grass-carrying wasp nest

Last year, I was puzzled when one, then two, then several small black wasps appeared in my office over a few days in April. Adults take nectar. Disclaimer: Dedicated naturalists volunteer their time and resources here to provide this service. wasp waisted nest thread scary trying inside shutterstock prey carrying mud Grass-carrying wasp on outside of dried pitcher plant in my office. Grass-carrying wasp, Isodontia sp., in my office (click photos to enlarge). I teased the grass plug apart, but found it empty. Enter your email address to follow this blog and receive notifications of new posts by email. Happy 25th Anniversary Quarry/Shade Garden!

What looks like an old pupal case below the grass plug. wasp mud Cocoon and food remnants in hollow stem 3. taxidermy Female collects blades of grass and grass and hay stems to line the nest cavity. After securing it in the grass chamber, she lays one egg on the cricket, then seals off the nest with more grass. After finding the wasps last year, I did a little research and found out my office mates belong to a group of wasps, known as grass-carrying wasps, that use hollow spaces (like the tubes of pitcher plants) for building their nests. After catching and releasing them, I noticed they were all alike, and not the typical paper wasp that occasionally gets inside to overwinter. When you cut open an old pitcher, you can observe the variety of insects that the pitcher plant consumed by examining the dried remains of their exoskeletons (the soft parts are dissolved by digestive enzymes from the plant, leaving behind the hard parts of the bugs like legs and wings). Ants,Bees,WaspsandSawflies(Hymenoptera), American Insects: A Handbook of the Insects of America North of Mexico, The Sphecid Wasps of Michigan (Hymenoptera: Sphecidae: Sphecinae), by M.F. If you need expert professional advice, contact your local extension office. These wasps commonly make their nest in the narrow track found above outer windows. Grass plug in an old pitcher plant tube in the Green Swamp. As I read more about these wasps, I learned that they will create a dense plug of grass in the hollow space as a plug to seal off their nest chamber and protect the developing young. The plug was densely packed into the tube. I imagine it happens during the nest construction, with a parasitic fly sneaking in and laying her egg in the chamber while the female wasp is out gathering more grass or her tree cricket prey. Females make nests in a tree, hollow stem or other cavity, divide into sections and close with grass. In one of our school field trips this spring, a student showed me what she found when dissecting one of the dried pitcher plants a wad of grass and a little mummy. 1. Medium-sized dark sphecids, often seen carrying grass to nests. Once again, a closer look at some odd incident has revealed a fascinating story of behavior and interconnections in the invertebrate world just outside my door (and inside my window). Grass plug sticking out of hole chewed in pitcher plant by a grass-carrying wasp. These wasps had an extended thread-like waist.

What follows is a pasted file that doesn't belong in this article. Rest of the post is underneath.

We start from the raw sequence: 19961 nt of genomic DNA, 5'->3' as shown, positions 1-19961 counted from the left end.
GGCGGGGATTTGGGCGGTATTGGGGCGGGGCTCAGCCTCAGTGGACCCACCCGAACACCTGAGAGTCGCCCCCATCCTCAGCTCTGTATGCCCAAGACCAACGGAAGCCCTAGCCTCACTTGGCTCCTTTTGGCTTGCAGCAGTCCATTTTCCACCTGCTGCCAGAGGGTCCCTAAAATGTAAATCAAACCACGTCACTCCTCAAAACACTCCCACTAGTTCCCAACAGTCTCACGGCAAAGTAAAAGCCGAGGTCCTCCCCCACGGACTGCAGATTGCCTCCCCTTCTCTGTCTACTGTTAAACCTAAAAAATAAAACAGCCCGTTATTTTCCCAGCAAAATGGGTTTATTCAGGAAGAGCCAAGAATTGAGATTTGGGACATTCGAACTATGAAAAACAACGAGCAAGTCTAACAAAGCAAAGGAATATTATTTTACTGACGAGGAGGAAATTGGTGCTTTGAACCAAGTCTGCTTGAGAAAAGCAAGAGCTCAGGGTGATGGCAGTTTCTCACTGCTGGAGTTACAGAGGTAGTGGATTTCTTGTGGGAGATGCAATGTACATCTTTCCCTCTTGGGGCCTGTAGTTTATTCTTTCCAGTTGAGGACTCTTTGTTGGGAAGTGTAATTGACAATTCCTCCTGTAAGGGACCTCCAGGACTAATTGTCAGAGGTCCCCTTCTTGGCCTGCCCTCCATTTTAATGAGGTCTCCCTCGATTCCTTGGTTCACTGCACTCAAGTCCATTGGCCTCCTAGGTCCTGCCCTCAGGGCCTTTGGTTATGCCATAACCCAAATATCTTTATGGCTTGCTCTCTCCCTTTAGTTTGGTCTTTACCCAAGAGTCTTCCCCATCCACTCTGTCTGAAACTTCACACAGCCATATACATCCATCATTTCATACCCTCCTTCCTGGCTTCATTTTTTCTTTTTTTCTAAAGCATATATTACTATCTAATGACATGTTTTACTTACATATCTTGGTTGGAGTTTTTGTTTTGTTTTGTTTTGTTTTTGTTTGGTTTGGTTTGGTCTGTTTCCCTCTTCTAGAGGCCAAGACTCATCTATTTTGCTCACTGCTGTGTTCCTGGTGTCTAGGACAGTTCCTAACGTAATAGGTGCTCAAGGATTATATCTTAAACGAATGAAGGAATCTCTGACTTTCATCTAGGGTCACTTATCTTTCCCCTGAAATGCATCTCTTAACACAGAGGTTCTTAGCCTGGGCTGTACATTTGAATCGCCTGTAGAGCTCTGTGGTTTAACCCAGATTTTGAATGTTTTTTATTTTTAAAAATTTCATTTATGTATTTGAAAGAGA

It was a female wasp carrying a 6-inch piece of dried grass to her nest. Theyre backthe wasps flying inside my office window like they did last year about this time. The familiar mud daubers are a relative of the grass-carriers. Best Management Practices: Virtual Classes, Native Plants for the Mid-Atlantic: Tried & True Fact Sheets, Between the Rows: A Vegetable Gardening Guide, Planting Dates for Arlington & Alexandria, Video: How & Why to Test Your Garden Soil, Best Bets: Native Plants to Attract Pollinators, Virtual Class: How to Grow a Salsa Garden, Community Gardens in Arlington & Alexandria, Integrated Pest Management Through Cultural Practices, Gardening Basics for Arlington & Alexandria, VA, Click to email a link to a friend (Opens in new window), Click to share on Facebook (Opens in new window), Click to share on Twitter (Opens in new window). Parasitic fly's puparia. I gently pulled it out, hoping to find a pupa. I suppose that is what I found as the tight wad of grass. The nest is stocked with tree crickets (. O'Brien, Solitary Wasps: Behavior and Natural History (Cornell Series in Arthropod Biology). Except now, I knew to expect them and why they are there. They provision with Orthoptera (. 5. They spend the winter as a pupa, emerging in spring (often, inside my office it seems). Hoping to photograph more of the life story of this beautiful wasp this year. They are members of the wasp family, Sphecidae, the thread-waisted hunting wasps, which provision their nests with prey ranging from spiders to caterpillars (depending on the wasp species). And that is where the wasps are coming from. I soon guessed they must be coming from the dried pitcher plant leaves (pitchers) I had stored in my office. We watched as she landed on a pitcher plant and dragged the grass into it through a hole on the side. Adults emerge in early summer. Hoping to see and photograph more aspects of this interesting insect thus coming yearstay tuned. Let us turn elsewhere, to the wasps and bees, who unquestionably come first in the laying up of a heritage for their offspring. Contributors own the copyright to and are solely responsible for contributed content.Click the contributor's name for licensing and usage information. But, based on the presence of a couple of small flies at my office window last week, it appears that the grass-carrying wasp is itself occasionally parasitized by other species, much like its cousin, the mud dauber. I think she had accidentally pulled the wasp pupa out of its case as she tugged at the debris inside the pitcher plant. Everything else copyright 2003-2022 Iowa State University, unless otherwise noted. Larva 2. The next day I went back and photographed her handiwork, with several strands of grass poking out the side of the plant. ~Jean-Henri Fabre, entomologist, 1823-1915. Adult female 4. Not to worry, this species is non-aggressive, and would not sting unless you grab it, so they are easy to catch in a jar and release. On a recent trip to the Nature Conservancys Green Swamp, I found an old yellow pitcher plant tube with a grass plug exposed where the pitcher had split. Of course, as has always been the case in my work life, storage is an issue, so I naturally have several bags of these pitchers sitting on a shelf in my office. The grass is what these wasps use to construct their nest. Perhaps the wasp had already emerged. 2022 BugGuide gathering in New Mexico July 20-24! Privacy Statement, Master Gardener Organizations in Virginia. Just below the plug, I found what looks like an open pupal case. The adult wasp emerges and chews its way out of the nest (there are probably two generations per year in our area). She then hunts for a prey item, usually a tree cricket, stings it in just the right spot to paralyze it, and brings it back to the nest. After the egg hatches, the wasp larvae eats the cricket and forms a pupa in the grass chamber. Adult male. Last fall, I was leading a program when I spotted a blade of grass flying through the garden in the carnivorous plant collection. The females collect grass stems and stuff them inside hollow spaces (pitcher plant leaves, old carpenter bee holes, or even the tracks of storm windows), creating a nest chamber. We strive to provide accurate information, but we are mostly just amateurs attempting to make sense of a diverse natural world. Hymenoptera (Ants, Bees, Wasps and Sawflies), (Aculeata - Ants, Bees and Stinging Wasps). A goal for this year is to get lucky and grab a photo of a wasp carrying a long strand of grass back to her nest. Larvae are fed Gryllidae (particularly tree crickets) or other Orthoptera. Garden staff collect these old leaves every winter and we use them in educational programming.